MGMT 456 Managing Projects in a Rapidly Changing Environment

Prerequisites, MGSC 209, MGMT 316. In today’s turbulent environment, traditional management techniques, which are well-suited for routine tasks, fall short in managing tasks related to and resulting from such rapid changes. When the tasks do not fit into the mold of business-as-usual, it becomes difficult to fix the responsibility and authority for the achievement of organizational goals. Organizing such tasks into projects affords managers with the ability to meet timelines, budget, performance goals, and expectations of many dissimilar stakeholders. Projects are specific, unique, time-bound, and aimed at meeting a specific goal. This course will equip students with tools and techniques to effectively manage projects in a rapidly changing environment. (Offered as needed.) 3 credits.

MGMT 470 International Business Management

Prerequisites, ECON 200, 201, MKTG 304, MGMT 316. A course of study designed to examine the role of business firms in the international business environment. The thrust of the course is to study the environmental relationships, cultural and political impacts, and the effects on the community of nations as the international business community grows and spreads. Specific management problems that are inherent in multinational activities are of prime importance. (Offered spring semester.) 3 credits.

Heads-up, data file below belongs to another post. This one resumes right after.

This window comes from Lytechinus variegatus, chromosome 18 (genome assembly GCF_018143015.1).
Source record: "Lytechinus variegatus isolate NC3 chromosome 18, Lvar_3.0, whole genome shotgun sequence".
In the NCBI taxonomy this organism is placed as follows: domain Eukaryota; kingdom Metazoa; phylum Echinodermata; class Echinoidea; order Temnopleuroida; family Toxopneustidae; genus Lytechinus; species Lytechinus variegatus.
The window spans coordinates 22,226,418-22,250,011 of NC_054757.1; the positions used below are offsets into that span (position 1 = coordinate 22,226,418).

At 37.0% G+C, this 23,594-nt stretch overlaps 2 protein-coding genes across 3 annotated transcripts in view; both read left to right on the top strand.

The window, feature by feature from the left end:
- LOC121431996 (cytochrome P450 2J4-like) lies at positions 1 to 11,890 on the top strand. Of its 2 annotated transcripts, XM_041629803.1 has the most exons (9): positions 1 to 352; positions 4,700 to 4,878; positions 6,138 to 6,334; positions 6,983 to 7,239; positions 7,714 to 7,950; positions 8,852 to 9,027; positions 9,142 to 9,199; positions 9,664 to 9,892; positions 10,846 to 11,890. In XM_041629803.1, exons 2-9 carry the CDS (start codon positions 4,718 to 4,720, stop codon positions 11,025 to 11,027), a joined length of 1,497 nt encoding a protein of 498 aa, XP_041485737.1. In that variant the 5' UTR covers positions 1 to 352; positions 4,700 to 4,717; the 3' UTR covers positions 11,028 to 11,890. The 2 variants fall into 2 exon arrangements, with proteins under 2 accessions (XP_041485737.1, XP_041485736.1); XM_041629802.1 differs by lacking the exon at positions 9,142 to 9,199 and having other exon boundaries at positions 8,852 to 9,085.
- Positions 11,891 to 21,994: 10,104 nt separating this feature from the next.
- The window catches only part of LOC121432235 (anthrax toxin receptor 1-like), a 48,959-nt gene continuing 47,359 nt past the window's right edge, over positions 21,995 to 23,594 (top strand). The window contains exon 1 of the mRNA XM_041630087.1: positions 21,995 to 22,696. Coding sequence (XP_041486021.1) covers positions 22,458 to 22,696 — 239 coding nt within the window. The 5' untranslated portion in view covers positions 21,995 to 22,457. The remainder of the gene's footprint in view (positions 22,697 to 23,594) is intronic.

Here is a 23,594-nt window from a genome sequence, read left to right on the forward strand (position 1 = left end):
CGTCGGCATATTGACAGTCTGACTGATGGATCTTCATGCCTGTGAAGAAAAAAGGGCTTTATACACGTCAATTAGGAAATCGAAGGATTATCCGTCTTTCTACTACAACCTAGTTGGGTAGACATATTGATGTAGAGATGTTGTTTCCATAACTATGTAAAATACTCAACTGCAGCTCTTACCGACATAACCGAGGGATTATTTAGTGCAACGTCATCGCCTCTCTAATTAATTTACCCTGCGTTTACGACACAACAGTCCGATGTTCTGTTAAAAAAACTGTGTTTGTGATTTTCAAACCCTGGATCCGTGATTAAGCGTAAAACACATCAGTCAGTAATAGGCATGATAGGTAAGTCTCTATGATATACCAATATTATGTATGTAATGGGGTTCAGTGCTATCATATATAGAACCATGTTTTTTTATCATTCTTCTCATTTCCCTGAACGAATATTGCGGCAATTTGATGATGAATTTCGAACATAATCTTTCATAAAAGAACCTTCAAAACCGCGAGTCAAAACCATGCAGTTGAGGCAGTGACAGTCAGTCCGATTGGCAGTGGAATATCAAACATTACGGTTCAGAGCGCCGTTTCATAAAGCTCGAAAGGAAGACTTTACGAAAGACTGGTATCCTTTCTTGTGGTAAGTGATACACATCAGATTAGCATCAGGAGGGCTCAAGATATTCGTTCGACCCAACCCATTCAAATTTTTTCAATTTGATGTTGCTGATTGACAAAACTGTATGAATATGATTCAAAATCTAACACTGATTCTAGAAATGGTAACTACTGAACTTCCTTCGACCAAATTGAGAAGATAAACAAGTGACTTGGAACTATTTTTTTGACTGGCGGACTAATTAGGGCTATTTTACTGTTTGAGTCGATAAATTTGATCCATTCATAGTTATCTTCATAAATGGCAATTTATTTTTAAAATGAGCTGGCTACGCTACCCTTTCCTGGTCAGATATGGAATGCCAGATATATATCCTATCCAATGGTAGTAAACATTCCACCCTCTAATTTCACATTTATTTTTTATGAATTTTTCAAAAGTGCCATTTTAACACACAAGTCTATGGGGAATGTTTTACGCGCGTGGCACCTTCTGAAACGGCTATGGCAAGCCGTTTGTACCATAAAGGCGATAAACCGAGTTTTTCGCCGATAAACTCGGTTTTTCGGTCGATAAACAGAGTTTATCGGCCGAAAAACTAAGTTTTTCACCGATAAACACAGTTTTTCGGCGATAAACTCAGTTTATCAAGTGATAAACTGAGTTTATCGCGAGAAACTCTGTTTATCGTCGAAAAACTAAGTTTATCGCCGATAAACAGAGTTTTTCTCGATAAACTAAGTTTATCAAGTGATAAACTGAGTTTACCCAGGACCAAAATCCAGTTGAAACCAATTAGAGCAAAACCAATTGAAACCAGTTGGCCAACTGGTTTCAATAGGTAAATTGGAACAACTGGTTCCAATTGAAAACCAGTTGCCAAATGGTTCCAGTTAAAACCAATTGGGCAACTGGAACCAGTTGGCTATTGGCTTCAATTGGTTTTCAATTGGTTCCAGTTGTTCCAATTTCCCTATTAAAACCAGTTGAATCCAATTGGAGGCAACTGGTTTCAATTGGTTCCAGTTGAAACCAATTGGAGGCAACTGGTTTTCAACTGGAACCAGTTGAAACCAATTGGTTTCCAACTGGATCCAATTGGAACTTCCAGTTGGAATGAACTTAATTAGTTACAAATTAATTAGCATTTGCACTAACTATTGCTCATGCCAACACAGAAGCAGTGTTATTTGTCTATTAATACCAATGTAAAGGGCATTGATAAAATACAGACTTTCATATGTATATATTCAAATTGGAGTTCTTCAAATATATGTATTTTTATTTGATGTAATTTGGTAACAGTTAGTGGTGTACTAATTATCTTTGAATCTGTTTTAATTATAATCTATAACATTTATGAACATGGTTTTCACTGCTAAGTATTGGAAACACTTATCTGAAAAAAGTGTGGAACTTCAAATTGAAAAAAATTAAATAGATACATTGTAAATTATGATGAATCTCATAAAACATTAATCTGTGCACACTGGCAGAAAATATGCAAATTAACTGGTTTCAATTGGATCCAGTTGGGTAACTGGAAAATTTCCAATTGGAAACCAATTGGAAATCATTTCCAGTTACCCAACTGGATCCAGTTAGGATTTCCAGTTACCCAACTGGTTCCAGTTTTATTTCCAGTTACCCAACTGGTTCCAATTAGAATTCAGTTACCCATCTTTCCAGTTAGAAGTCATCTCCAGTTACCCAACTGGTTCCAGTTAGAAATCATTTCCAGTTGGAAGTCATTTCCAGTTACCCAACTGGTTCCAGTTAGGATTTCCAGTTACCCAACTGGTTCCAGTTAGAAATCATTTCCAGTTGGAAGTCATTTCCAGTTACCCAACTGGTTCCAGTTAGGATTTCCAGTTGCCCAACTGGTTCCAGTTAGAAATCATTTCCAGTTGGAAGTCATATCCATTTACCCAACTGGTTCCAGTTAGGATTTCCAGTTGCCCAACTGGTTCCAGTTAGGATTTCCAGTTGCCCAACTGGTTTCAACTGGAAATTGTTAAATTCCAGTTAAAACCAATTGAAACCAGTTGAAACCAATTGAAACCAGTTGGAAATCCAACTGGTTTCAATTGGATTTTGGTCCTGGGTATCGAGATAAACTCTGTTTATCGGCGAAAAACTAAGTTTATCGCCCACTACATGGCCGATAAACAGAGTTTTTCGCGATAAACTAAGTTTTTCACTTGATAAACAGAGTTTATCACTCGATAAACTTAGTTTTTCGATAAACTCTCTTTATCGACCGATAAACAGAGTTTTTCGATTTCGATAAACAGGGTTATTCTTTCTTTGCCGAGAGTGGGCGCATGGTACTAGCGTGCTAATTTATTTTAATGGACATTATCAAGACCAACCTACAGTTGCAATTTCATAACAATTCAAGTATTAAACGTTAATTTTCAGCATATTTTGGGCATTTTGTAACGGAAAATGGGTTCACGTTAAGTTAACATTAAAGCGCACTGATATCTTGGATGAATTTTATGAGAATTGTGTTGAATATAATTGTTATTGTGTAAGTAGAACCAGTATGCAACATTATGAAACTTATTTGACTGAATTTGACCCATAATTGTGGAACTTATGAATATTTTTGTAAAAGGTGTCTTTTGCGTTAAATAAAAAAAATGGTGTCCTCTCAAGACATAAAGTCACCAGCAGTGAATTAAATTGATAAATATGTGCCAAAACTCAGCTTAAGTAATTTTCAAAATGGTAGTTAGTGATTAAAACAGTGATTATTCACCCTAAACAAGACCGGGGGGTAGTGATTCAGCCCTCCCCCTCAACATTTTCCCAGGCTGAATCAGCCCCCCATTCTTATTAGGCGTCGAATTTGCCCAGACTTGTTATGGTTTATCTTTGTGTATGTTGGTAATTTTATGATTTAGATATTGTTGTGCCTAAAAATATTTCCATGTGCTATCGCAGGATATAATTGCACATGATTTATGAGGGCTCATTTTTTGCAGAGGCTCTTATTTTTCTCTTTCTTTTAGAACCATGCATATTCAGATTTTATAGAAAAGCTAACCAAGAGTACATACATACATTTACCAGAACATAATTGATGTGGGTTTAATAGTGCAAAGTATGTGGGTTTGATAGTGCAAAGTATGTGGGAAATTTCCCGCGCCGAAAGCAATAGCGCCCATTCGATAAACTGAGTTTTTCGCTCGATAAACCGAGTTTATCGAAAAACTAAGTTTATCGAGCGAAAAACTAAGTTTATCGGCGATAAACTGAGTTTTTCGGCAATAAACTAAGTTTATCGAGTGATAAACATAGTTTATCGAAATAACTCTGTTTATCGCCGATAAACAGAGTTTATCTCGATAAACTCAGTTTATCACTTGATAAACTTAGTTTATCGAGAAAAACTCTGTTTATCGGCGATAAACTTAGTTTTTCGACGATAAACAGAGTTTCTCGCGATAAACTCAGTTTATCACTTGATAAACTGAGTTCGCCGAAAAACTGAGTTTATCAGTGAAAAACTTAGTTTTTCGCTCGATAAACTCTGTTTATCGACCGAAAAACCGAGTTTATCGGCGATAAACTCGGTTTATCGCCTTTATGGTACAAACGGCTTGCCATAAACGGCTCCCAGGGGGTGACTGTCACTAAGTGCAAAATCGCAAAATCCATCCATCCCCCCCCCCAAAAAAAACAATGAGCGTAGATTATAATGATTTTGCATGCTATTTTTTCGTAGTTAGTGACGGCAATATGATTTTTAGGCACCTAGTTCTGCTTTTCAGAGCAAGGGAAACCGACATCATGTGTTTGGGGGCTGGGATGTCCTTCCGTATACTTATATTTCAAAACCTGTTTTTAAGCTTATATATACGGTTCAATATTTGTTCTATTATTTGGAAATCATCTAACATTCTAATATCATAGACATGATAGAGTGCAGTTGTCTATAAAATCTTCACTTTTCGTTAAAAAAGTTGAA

MGMT 480 Human Behavior in Organizations

Prerequisite, MGMT 316. The purpose of this course is to familiarize students with the use of basic theories of individual, group, and macro–organizational behavior in addressing managerial and enterprise challenges. Case studies and experiential exercises are used to allow students to apply theory to practice. (Offered fall semester.) 3 credits.

MGMT 485 Seminar in Business Consulting

Prerequisite, MGMT 316. This course reviews entrepreneurship principles and concepts of the consulting process. Students participate as a consultant on a student team assigned to work on a real–world problem faced by a business organization. (Offered every semester.) 3 credits.

MGMT 495 Special Topics in Entrepreneurship

In-depth study of an entrepreneurship topic, content of course changes every semester. May be repeated once. (Offered as needed.) 3 credits.

MGMT 496 Special Topics in Management

In–depth study of a specific area, content of course changes every semester. May be repeated once. (Offered as needed.) 3 credits.

MGMT 499 Individual Study

Prerequisite, approval of petition. For students who wish to pursue a special area of study not included in the curriculum. Maximum of 6 credits. (Offered every semester.) 1–3 credits.

Course Descriptions – Management Science

MGSC 207 Introduction to Business Analytics